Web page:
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Hundreds gather in Spokane Valley to remember life of Ryan Holyk

Hundreds gather in Spokane Valley to remember life of Ryan Holyk

Hundreds gathered at a candlelight vigil Thursday night to remember the life of 15-year-old Ryan Holyk.

Ryan was on is bike in a cross walk when he was struck by a sheriff deputy's patrol car May 23 as the deputy raced to call. He was taken off life support Wednesday afternoon.

Friends and loved ones gathered at the intersection of Sprague and Vista where that accident happened, sharing stories and recalling memories of a young man who was full of life.

"Some months he would just come up with random words and they would be his favorite words," said his friend Riley Baldwin. "Not too long ago his favorite word was llama."

Ryan's family announced on a Facebook support page that they would be donating his organ's in the hopes of providing a miracle for another family in need. Friends say that's exactly what he would have wanted.

"He helped somebody else, that's what he does, that's what he did," said friend Danielle Bennett. "Hearing all these stories from all the kids, that's all he did."

Ryan's family was not at the vigil. They said on Facebook they weren't ready yet, but appreciated the support.

Crowdsourcing funds child's special needs bike in 11 hours

Crowdsourcing funds child's special needs bike in 11 hours

Eleven hours. That’s all it took for the community to fully support a gofundme campaign to get a special needs bike for five-year-old Chace Thomas. Not only was the campaign fully funded, but generous donors supported the Thomas family to $1,000 past their goal of $3,000 to purchase the bike.

Good Samaritan helps woman recover stolen identity

Good Samaritan helps woman recover stolen identity

What started with curiosity ended with the return of stolen belongings after a Good Samaritan stopped a man acting suspiciously in Spokane Valley and helped reunite a woman with her stolen identity.

It can be so frustrating when your belongings are stolen; Rebecca Lanterman's were taken right out of the lobby of her skin and wellness business within seconds.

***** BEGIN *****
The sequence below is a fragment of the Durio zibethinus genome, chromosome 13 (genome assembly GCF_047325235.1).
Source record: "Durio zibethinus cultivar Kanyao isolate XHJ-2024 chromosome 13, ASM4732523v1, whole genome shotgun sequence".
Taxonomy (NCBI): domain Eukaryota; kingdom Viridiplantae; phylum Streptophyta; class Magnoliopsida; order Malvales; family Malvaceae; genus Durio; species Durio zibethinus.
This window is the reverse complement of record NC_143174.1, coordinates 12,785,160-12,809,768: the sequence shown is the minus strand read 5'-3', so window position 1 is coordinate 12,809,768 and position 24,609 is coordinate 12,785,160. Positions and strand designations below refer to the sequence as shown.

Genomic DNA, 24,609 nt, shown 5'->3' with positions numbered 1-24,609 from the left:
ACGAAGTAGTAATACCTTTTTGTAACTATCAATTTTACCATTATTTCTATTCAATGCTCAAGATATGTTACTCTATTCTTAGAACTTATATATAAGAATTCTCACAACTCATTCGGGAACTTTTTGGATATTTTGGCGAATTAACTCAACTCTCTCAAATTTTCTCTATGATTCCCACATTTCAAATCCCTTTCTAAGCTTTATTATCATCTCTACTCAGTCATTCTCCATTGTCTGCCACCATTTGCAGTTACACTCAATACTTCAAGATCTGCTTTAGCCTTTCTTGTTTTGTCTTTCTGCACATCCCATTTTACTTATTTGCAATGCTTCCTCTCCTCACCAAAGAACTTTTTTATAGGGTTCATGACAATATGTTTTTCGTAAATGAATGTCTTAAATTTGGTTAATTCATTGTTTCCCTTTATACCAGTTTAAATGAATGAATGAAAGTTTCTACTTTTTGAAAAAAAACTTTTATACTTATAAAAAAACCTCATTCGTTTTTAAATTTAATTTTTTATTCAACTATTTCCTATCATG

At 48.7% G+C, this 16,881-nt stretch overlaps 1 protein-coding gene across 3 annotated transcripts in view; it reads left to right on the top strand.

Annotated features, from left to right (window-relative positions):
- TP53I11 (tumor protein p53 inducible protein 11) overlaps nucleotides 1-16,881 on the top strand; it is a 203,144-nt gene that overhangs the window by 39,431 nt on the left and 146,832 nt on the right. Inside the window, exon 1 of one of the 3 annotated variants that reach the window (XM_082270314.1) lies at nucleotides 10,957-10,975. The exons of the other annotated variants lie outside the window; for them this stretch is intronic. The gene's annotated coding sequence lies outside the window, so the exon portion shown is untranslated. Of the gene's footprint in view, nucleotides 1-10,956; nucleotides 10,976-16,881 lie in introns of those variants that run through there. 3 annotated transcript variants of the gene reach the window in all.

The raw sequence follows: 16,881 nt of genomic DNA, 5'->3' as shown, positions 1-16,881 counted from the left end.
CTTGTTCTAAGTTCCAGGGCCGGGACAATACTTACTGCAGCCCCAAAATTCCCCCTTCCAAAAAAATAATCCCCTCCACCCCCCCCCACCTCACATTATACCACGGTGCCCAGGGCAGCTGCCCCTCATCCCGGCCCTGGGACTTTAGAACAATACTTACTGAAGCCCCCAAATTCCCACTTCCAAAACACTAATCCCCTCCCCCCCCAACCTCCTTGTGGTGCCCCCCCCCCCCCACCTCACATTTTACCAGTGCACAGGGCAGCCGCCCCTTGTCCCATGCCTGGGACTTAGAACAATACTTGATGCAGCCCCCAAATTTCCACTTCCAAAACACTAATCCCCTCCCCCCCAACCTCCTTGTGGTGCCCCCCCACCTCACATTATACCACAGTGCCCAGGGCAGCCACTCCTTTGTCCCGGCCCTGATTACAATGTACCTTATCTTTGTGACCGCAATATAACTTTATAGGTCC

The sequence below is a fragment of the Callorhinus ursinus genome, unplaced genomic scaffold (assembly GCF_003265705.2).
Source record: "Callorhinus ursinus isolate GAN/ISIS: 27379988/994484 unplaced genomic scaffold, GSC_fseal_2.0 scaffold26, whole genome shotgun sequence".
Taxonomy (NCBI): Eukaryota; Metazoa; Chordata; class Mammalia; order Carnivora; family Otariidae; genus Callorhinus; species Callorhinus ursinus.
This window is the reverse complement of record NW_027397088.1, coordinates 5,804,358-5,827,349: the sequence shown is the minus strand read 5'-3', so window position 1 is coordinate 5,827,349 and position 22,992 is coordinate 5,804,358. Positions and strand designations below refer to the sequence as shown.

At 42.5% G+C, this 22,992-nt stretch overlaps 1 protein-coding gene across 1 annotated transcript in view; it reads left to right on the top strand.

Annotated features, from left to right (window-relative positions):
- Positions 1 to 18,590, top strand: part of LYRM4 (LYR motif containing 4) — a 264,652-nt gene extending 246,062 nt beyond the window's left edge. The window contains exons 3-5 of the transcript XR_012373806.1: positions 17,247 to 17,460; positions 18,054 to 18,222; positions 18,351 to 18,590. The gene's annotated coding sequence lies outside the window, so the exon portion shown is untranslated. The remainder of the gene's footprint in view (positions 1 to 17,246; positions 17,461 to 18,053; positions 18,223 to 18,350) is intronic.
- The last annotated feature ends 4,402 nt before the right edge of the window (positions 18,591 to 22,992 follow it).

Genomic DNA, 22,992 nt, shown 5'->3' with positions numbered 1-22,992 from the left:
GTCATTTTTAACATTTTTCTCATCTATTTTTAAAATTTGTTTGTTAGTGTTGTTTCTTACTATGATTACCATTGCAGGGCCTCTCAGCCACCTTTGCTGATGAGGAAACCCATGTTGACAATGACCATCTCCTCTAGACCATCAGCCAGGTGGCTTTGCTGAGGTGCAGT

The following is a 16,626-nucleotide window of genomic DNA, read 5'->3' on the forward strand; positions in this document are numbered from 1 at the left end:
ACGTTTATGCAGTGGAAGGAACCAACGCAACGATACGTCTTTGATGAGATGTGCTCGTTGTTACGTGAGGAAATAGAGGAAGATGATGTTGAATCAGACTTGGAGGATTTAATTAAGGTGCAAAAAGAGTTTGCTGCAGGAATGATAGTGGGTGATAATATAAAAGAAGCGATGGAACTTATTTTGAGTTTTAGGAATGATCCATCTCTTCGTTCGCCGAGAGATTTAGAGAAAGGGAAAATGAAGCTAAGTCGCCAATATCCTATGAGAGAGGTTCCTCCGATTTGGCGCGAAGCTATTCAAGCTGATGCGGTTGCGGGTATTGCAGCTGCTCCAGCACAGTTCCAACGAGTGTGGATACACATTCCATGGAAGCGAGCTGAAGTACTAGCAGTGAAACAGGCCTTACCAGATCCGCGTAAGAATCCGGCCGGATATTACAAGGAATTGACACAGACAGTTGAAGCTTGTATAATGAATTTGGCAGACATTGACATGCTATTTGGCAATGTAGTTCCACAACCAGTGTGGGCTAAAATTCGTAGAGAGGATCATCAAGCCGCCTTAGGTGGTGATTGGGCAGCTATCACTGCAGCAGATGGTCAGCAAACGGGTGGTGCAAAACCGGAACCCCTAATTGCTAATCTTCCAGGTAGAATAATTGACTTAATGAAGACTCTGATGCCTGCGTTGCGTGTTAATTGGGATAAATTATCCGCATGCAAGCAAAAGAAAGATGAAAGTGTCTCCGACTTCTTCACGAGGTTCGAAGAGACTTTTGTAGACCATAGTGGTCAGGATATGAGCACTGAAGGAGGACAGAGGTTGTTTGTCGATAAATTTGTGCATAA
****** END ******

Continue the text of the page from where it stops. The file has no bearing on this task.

"I heard a noise, I looked up to the front desk through my closed circuit," she said.

It was a jump start to her morning that Lanterman never expected.

"Came out and a fellow was going out the door," she said.

It happened Tuesday around 11:30 a.m. and when she checked the only thing missing was her purse from underneath the desk. It was the only thing missing, and her associate just missed seeing the man who stole it.

A quick report to Crime Check but all seemed lost, gone, until Ty Brown was driving down Pines and saw a man carrying a purse.

"Just tossed it off to the side and was continuing looking through stuff on the way down the walk here," Brown said.

Brown got out of his car to investigate.

Man proposes to girlfriend after Bloomsday

Man proposes to girlfriend after Bloomsday

Tom Curalli defines what it means to be a Bloomie.

"Today is a big day, it's my 35th Bloomsday," said Curalli.

Curalli said he would never miss a Bloomsday. He loves how the race brings the community and families together. The theme of togetherness inspired him to make this day about the most important person in his life.

"I'm going to propose to my girlfriend at the finish line in front of a lot of a lot of people," said Curalli.

Curalli has prepared for the big day since February. He chose not to share the plan with anyone, and the anticipation was starting to get the best of him.

"I'm pretty excited, a little nervous, had a bit of trouble sleeping last night,"said Curalli.